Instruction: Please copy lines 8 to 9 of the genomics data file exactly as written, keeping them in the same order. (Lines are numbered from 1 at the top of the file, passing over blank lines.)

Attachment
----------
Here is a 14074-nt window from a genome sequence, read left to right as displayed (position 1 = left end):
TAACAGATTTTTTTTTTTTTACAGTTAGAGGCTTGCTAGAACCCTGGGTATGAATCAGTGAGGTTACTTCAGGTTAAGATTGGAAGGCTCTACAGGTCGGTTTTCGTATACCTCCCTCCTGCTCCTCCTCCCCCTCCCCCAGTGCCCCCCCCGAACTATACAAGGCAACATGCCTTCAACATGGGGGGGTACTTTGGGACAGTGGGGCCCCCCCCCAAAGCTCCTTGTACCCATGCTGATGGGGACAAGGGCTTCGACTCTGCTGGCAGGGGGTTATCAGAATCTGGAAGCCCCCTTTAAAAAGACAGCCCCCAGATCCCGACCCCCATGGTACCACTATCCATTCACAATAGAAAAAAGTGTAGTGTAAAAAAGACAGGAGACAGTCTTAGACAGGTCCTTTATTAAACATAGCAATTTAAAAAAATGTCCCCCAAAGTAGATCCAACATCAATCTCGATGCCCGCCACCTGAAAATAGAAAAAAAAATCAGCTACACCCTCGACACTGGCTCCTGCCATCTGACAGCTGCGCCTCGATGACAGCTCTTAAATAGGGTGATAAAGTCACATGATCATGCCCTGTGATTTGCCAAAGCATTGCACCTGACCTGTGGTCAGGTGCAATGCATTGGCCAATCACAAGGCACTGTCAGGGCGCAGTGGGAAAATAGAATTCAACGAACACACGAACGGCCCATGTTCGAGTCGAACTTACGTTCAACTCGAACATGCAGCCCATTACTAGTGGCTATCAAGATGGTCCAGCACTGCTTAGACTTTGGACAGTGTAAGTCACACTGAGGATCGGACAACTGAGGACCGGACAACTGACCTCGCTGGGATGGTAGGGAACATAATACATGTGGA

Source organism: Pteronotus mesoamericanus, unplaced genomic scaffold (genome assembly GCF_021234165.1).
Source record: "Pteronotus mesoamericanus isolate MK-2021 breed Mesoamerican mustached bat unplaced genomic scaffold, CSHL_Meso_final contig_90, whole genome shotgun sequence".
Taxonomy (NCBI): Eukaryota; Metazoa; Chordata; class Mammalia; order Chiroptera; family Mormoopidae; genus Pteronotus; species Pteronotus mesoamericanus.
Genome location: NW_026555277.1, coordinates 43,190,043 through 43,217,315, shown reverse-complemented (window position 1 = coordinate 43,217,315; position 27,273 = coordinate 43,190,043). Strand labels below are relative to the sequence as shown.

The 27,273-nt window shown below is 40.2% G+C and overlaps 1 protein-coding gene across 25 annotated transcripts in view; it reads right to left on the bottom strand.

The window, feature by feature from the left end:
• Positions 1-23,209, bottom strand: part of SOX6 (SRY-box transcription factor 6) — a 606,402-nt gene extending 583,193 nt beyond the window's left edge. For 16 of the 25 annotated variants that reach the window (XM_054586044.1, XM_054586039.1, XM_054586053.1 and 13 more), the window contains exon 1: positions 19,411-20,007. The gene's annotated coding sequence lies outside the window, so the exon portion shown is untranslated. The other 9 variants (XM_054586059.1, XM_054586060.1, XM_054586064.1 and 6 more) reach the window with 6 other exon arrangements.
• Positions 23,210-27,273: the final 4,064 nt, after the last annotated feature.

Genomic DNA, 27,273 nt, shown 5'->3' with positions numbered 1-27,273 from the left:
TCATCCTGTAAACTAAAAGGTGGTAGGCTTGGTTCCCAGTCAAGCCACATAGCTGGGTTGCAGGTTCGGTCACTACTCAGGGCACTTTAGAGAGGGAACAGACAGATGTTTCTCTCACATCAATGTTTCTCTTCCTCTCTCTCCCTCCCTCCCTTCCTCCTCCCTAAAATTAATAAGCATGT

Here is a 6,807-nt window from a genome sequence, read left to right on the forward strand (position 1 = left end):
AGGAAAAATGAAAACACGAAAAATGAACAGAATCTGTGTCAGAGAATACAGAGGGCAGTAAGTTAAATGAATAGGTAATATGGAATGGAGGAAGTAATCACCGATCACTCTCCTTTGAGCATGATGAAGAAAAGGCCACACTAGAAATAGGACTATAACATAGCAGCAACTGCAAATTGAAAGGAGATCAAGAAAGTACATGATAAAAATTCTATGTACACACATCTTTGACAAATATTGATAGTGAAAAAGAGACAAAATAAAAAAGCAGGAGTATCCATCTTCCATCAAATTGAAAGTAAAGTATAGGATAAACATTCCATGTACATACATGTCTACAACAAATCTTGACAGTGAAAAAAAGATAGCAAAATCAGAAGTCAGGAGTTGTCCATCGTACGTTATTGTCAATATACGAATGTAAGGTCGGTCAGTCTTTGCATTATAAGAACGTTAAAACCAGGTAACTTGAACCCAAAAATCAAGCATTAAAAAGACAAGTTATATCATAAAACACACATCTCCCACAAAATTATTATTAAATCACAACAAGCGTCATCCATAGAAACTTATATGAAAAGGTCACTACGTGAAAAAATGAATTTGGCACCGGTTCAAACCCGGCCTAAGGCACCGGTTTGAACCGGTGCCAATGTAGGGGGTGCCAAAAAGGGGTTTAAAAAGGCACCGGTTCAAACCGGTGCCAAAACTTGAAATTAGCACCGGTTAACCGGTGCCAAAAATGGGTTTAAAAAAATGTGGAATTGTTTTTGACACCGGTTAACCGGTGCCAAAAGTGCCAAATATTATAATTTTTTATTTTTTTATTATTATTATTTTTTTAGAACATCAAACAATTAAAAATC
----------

The window, feature by feature from the left end:
• Positions 1-23,209, bottom strand: part of SOX6 (SRY-box transcription factor 6) — a 606,402-nt gene extending 583,193 nt beyond the window's left edge. For 16 of the 25 annotated variants that reach the window (XM_054586044.1, XM_054586039.1, XM_054586053.1 and 13 more), the window contains exon 1: positions 19,411-20,007. The gene's annotated coding sequence lies outside the window, so the exon portion shown is untranslated. The other 9 variants (XM_054586059.1, XM_054586060.1, XM_054586064.1 and 6 more) reach the window with 6 other exon arrangements.